The home users are going to be a bigger problem. Telling users they get a more secure browser is too abstract, everyday consumers need a tangible incentive. Many may also not have Windows Update setup to push automatic updates or just see it as an annoyance.

The Warptest POV

I make no bones about the fact that if your PC can handle the move to Windows 10 then upgrading the OS is the way to go. If that’s not for you then you should be running Windows Update right now and updating IE 8 9 10 to IE 11.

If you have been cheering the so-called demise of these browsers then I have a challenge for you. Now you know the browsers aren’t going anywhere, just the support for them, what are YOU going to do to resolve this problem? Each of us know a bunch of people who won’t be updating their browsers, why not do it for them after convincing them that IE 11 is still in their comfort zone, even if Chrome and Firefox aren’t. The UX isn’t a drastic change and the UI is still clearly 100% Internet Explorer. They may just be too anxious to run the update themselves.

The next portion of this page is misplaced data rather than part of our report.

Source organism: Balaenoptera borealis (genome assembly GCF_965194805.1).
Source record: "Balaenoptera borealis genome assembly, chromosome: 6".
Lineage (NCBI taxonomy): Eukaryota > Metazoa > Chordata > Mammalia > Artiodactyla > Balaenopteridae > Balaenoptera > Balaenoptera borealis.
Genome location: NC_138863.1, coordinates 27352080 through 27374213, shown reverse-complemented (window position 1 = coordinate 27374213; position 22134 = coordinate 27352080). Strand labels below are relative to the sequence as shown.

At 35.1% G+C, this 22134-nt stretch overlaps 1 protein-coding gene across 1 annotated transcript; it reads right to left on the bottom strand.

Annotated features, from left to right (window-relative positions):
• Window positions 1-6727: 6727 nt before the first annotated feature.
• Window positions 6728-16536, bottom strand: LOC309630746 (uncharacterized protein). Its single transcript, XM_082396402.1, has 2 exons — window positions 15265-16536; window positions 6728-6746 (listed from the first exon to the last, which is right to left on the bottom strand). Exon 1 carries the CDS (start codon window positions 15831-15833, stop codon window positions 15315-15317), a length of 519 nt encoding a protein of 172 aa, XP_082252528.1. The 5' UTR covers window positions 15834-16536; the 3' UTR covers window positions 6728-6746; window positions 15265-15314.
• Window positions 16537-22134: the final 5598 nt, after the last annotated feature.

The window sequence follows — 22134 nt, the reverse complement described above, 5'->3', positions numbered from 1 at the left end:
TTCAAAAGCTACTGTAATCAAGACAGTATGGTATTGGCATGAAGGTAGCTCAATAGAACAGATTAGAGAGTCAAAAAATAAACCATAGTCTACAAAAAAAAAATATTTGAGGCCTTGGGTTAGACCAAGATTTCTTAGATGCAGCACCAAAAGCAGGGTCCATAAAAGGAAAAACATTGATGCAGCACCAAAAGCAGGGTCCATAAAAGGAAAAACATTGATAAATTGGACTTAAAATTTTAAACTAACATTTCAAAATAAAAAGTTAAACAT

There, you just made the internet a safer place and reduced the number of unprotected versions of IE 8 9 10 running out there. Doesn’t that feel good?

Now as for Microsoft, if I can run a crowdsource project like this off the cuff, what are you going to do? Especially for non-techy consumers to make the update to IE 11 or Windows 10, then they need to feel a tangible incentive. This is going to need to serious evangelism, no? Game on Redmond.

 

Zombie testing applies…

To a state of mindlessness in the tester where certain scenarios or observations are missed.

Sadly, it can be incredibly infectious in the workplace.

When does this happen?

This can happen for a variety of reasons but let’s examine a special case where names have been changed to protect the innocent and guilty:

Elizabeth Bennet was a testing manager and was discussing web application testing with Darcy and Catherine, established members of her team.